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Revista chilena de pediatría

versión impresa ISSN 0370-4106

Rev. chil. pediatr. vol.89 no.1 Santiago feb. 2018 


Short stature and hypothyroidism in a child with Nail-Patella Syndrome. A case report

C. GoeckeA 

C. MelladoB 

C. GarcíaC 

H. GarcíaD 

A Pediatric Endocrinology Unit, Pediatrics Division, Pontificia Universidad Católica de Chile, Santiago, Chile. Correspondence:

B Genetics Unit, Pediatrics Division, Pontificia Universidad Católica de Chile. Santiago, Chile.

C Radiology Department, Pontificia Universidad Católica de Chile. Santiago, Chile.

D Pediatric Endocrinology Unit, Pediatrics Division, Pontificia Universidad Católica de Chile, Santiago, Chile.



Nail-Patella syndrome (NPS) (OMIM: 161200) or hereditary onycho-osteodysplasia is an autosomal dominant disorder characterized by skeletal anomalies, nail dysplasia, renal and ocular abnor malities. The diagnosis is based on clinical and radiological findings and confirmed by the identification of a heterozygous pathogenic variant in the LMX1B gene. Management of these patients involves conti nuous follow-up and treatment ofthe orthopedical, ocular and renal problems that mayoccur.


To describe a case of NPS with short stature and hypothyroidism, an association that has not been described in the literature.

Case report:

An eleven-year-old boy with a height of 130 cm (-2.01 Stan dard Deviations [SD]) was referred to the Endocrine Unit at the age of 2 years due to altered thyroid tests. At that time, dysplastic nails and disproportionate short stature were detected. Radiological abnormalities initially suggested a skeletal dysplasia. A primary hypothyroidism was confirmed, without anti-thyroid antibodies and with a normal thyroid ultrasound. Levothyroxine treatment was initiated. The diagnosis of NPS was confirmed by a genetic study with a single pathogenic variant in the LMX1B gene. His father presented a similar phenotype with normal stature. His bone age was equivalent to his chronological age. Laboratory screening for short stature and a GH stimulation test were normal.


We present a child with proven NPS with short stature and hypothyroi dism. We did not find publications that described this triple association. It can’t be ruled out that there could be a relationship between NPS and the thyroid alterations found in this patient.

Keywords: Hypothyroidism; Short stature; Nail-Patella Syndrome; Nail dysplasia; Patellar hypoplasia; Hereditary onycho-osteodysplasia


The Nail-Patella syndrome (NPS) (OMIM: 161200) or hereditary onycho-osteodysplasia is an autosomal dominant disorder that affects ectodermal and mesodermal tissues1, and it is characterized by skeletal anomalies, such as nail dysplasia, patellar aplasia/ hypoplasia, iliac horns, anomalies of the elbow and re nal and ocular disorders. The first description of NPS and its related characteristics were reported by Chatelain in 18202.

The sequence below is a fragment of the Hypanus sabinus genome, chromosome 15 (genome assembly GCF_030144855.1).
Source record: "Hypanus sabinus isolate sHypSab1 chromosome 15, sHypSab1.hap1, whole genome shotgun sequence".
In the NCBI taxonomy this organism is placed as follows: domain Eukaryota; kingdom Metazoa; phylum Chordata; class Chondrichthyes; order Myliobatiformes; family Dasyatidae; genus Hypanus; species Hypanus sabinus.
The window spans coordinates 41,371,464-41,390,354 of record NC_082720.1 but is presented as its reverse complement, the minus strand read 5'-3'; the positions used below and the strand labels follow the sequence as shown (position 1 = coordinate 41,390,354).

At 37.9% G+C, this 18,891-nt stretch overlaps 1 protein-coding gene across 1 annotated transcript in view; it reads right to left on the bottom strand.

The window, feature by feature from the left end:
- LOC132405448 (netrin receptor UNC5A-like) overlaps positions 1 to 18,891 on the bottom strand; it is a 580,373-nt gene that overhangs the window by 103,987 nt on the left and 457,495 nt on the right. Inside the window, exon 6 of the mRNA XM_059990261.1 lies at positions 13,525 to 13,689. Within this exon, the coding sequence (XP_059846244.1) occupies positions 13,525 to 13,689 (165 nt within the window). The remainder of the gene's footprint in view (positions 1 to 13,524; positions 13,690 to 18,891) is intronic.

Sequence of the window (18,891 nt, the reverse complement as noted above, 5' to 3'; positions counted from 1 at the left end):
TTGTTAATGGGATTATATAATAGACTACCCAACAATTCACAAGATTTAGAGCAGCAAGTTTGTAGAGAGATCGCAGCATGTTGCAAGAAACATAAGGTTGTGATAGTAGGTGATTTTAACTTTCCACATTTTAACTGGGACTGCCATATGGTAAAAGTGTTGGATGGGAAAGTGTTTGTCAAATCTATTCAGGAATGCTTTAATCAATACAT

Nail disorders have an incidence rate of 98%3, affecting mainly thumbs and index fingers in a symme tric and bilateral way. It can appear as dystrophy, hy poplasia or absence of nails. Nails show longitudinal or horizontal striations, sometimes discolored and split by a longitudinal fissure. A pathognomonic finding of NPS is an abnormal lunulae, which can be triangular or absent. Lunulae are more visible in thumbs, usually crescent-shaped and slightly paler than the rest of the nails.

Radiological study is essential in the diagnosis and shows characteristic findings of the disease. 74% of the patients have an asymmetric alteration in the knees, with small, absent or irregular patellas, which suffer from frequent subluxation. 70% of these patients also have compromise of the elbow joint, with limitations of the extension, pronation and supination, and cubi tus valgus. The compromise can be asymmetric; the nursemaid’s elbow is frequent and can be confirmed by a radiological study4.

Iliac horns are conical bone protuberances, which grow in the central area of the iliac bone. They are pre sent in 70% of the patients with NPS, they are asymp tomatic and considered pathognomonic3. They are ea sily detected in radiographies and could even be visible in the prenatal ultrasound in the third quarter if the technician has experience5.

Male and female are equally affected. This condi tion is an autosomal dominant disease6 with comple te penetrance and variable expression. 88% of people with NPS have an affected parent and 12% correspond to de novo mutation. Clinical manifestations are extre mely inconsistent, both in frequency and severity, with inter-and intrafamilial variability. The prevalence of NPS has been estimated in 1/50,0003, however, it could be higher since patients with mild phenotype are not diagnosed.